simple case illustrates the interest rate effect.)

Internet Stocks

In addition to the conclusion that higher interest rates imply lower
stock prices, an obvious point from above is that the farther in the future
a payment is received, the less we will value the payment: $100 tomorrow
is worth more that $100 in 10 years. A second, less obvious, point is that
the value of an asset that involves a payment far in the future will be
more sensitive to a change in the interest rate than an asset with
more timely payments.

This second point becomes important when we are talking about internet
stocks. For most of the hot stocks, significant profits from the company
are, in many cases, not expected to materialize for years. So we can expect
that these stocks will be even more sensitive to interest rates
than the more traditional “old economy” stocks.


Try it for yourself – see how much of a difference a rise in interest
rates will make for the current value of a payment in the future.

The table below shows the value of 100$, payable either in its entirety
in 2 years, or $50 next year and 50$ the year after. Enter a value for
the interest rate and for a cahnge in the interest rate to see how much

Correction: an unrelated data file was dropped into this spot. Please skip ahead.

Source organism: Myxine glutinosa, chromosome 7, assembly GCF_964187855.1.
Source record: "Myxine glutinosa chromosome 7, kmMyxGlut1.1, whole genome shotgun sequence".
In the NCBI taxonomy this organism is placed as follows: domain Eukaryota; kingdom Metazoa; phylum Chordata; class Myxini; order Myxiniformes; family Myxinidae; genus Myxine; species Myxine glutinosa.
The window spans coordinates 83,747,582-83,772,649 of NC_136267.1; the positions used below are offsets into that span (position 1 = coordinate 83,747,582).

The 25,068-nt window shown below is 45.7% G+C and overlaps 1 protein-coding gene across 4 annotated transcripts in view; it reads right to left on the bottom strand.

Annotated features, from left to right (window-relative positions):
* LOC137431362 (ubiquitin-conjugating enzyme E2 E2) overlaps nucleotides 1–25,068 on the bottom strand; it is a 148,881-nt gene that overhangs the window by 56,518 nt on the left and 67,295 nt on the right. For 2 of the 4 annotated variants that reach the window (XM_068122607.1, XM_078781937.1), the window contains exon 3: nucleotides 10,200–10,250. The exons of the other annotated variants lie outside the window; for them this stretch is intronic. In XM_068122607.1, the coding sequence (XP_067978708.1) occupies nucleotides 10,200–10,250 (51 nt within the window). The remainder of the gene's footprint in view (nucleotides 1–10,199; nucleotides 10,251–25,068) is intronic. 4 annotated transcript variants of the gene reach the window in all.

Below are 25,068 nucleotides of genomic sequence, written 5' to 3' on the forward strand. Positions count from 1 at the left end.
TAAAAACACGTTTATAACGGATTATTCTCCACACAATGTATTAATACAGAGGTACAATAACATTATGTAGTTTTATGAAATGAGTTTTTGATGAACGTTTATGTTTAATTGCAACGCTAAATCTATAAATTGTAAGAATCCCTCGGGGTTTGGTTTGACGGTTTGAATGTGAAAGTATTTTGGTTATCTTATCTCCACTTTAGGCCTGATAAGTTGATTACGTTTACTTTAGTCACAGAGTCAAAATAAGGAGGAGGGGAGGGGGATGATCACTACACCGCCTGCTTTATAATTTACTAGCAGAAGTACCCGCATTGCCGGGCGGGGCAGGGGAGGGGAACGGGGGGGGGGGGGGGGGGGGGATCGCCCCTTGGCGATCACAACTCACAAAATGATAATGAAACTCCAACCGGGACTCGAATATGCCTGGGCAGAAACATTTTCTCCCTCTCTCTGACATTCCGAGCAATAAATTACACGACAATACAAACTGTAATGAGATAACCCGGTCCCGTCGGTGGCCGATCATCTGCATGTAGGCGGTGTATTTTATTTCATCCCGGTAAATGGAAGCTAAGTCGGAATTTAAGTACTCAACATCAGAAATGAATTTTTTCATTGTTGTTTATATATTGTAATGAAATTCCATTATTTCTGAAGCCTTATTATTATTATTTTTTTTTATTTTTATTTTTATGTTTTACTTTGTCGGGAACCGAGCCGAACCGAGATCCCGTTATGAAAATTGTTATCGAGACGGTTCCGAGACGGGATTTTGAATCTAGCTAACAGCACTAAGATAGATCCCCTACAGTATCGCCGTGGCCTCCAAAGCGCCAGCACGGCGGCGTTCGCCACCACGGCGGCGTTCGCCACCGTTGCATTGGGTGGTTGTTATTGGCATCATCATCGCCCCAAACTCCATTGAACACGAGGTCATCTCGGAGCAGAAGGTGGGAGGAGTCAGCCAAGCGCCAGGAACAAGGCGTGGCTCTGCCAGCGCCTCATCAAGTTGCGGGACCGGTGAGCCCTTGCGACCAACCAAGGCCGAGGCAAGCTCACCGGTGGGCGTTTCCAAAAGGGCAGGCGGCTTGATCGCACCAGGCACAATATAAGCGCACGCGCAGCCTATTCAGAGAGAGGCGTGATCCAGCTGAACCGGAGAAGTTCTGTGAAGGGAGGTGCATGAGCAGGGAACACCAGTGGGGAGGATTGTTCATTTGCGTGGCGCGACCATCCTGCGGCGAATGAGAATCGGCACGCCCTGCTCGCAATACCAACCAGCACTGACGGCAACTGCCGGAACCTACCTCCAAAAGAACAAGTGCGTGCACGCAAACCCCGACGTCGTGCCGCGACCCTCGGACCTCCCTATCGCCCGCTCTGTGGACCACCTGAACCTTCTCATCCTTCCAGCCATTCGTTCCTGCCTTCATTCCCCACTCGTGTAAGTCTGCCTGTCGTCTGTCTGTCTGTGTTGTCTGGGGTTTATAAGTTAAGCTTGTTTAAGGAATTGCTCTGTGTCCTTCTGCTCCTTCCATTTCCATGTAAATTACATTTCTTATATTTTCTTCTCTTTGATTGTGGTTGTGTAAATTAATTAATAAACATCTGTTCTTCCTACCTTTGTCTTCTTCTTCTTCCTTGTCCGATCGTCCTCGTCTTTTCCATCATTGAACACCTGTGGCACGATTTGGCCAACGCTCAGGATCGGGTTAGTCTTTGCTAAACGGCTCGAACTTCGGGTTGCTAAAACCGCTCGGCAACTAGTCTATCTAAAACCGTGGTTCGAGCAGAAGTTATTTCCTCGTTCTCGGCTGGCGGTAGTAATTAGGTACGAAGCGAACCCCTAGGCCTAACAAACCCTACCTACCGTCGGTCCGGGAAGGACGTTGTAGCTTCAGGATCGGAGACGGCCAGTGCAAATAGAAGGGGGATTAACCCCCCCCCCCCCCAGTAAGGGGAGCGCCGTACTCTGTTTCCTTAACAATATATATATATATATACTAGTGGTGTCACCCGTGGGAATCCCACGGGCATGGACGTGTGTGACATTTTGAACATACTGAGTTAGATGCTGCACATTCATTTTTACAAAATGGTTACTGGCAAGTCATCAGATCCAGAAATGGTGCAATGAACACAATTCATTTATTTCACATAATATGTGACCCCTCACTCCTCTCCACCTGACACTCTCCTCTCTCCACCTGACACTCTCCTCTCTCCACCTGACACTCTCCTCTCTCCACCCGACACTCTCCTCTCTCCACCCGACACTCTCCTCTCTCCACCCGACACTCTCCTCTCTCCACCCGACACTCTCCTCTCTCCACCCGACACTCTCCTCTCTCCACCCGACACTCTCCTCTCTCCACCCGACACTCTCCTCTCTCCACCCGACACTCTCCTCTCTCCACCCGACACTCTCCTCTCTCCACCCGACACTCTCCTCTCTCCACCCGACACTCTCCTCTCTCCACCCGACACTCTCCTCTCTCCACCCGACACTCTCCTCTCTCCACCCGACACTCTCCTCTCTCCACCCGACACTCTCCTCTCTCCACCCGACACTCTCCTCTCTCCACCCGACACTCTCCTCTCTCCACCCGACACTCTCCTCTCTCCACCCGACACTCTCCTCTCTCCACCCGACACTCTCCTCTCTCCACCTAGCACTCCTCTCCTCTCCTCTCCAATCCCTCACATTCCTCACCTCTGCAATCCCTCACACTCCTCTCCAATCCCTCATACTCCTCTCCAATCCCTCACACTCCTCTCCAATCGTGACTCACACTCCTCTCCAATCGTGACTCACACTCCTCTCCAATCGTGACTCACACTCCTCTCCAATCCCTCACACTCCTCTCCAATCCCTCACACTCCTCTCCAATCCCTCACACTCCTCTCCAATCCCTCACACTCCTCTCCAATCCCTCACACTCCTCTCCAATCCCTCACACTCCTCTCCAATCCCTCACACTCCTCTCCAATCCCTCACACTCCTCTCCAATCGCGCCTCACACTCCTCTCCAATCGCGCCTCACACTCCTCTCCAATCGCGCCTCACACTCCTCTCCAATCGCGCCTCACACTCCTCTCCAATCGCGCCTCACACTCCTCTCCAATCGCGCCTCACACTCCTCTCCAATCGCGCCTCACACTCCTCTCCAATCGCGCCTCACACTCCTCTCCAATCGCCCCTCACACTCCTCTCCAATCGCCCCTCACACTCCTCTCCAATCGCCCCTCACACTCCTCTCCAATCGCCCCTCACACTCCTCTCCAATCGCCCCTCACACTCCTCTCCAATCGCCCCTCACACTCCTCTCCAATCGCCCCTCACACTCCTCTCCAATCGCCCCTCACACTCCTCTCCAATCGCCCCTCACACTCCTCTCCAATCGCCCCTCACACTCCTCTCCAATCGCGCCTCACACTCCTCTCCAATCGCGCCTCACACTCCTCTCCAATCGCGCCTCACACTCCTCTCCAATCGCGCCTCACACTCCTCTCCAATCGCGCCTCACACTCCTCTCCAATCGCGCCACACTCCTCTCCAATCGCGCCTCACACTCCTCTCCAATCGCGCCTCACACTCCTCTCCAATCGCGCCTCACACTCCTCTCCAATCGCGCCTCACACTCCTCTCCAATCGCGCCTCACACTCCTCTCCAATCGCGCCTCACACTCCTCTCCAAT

the present value of the $100 in the future will fall.

function process() {
document.form1.irate2.value = parseFloat(document.form1.irate.value) + parseFloat(document.form1.dirate.value);
document.form1.pdv1a.value = Math.round(100* ((parseFloat(document.form1.val.value)/2) / (1+(parseFloat(document.form1.irate.value))/100) +
(parseFloat(document.form1.val.value)/2) / ((1+(parseFloat(document.form1.irate.value))/100) * (1+(parseFloat(document.form1.irate.value))/100)) )) / 100;
document.form1.pdv1b.value = Math.round(100* ((parseFloat(document.form1.val.value)/2) / (1+(parseFloat(document.form1.irate2.value))/100) +
(parseFloat(document.form1.val.value)/2) / ((1+(parseFloat(document.form1.irate2.value))/100) * (1+(parseFloat(document.form1.irate2.value))/100)) )) /100;
document.form1.pdv2a.value = Math.round(100* parseFloat(document.form1.val.value) / ((1+(parseFloat(document.form1.irate.value))/100)*(1+(parseFloat(document.form1.irate.value))/100))) /100 ;
document.form1.pdv2b.value = Math.round(100* parseFloat(document.form1.val.value) / ((1+(parseFloat(document.form1.irate2.value))/100)*(1+(parseFloat(document.form1.irate2.value))/100))) / 100 ;
document.form1.pdv1c.value = Math.round(100* ((parseFloat(document.form1.pdv1a.value)-parseFloat(document.form1.pdv1b.value)) / parseFloat(document.form1.pdv1a.value)) *100) /100 + “%”;
document.form1.pdv2c.value = Math.round(100* ((parseFloat(document.form1.pdv2a.value)-parseFloat(document.form1.pdv2b.value)) / parseFloat(document.form1.pdv2a.value)) *100) /100 + “%”;

Enter Interest Rate:

Enter Increase: 

Today’s Value (PDV) Today’s Value at the new interest rate % Change in Value 
Payable 50$ + 50$
Payable 100$ (year 2)

More Economics Features

Disagree? Post
in the Forum.

Links From the Web

Federal Reserve


on the Briefcase Indicator


Filed under: Finance



%d bloggers like this: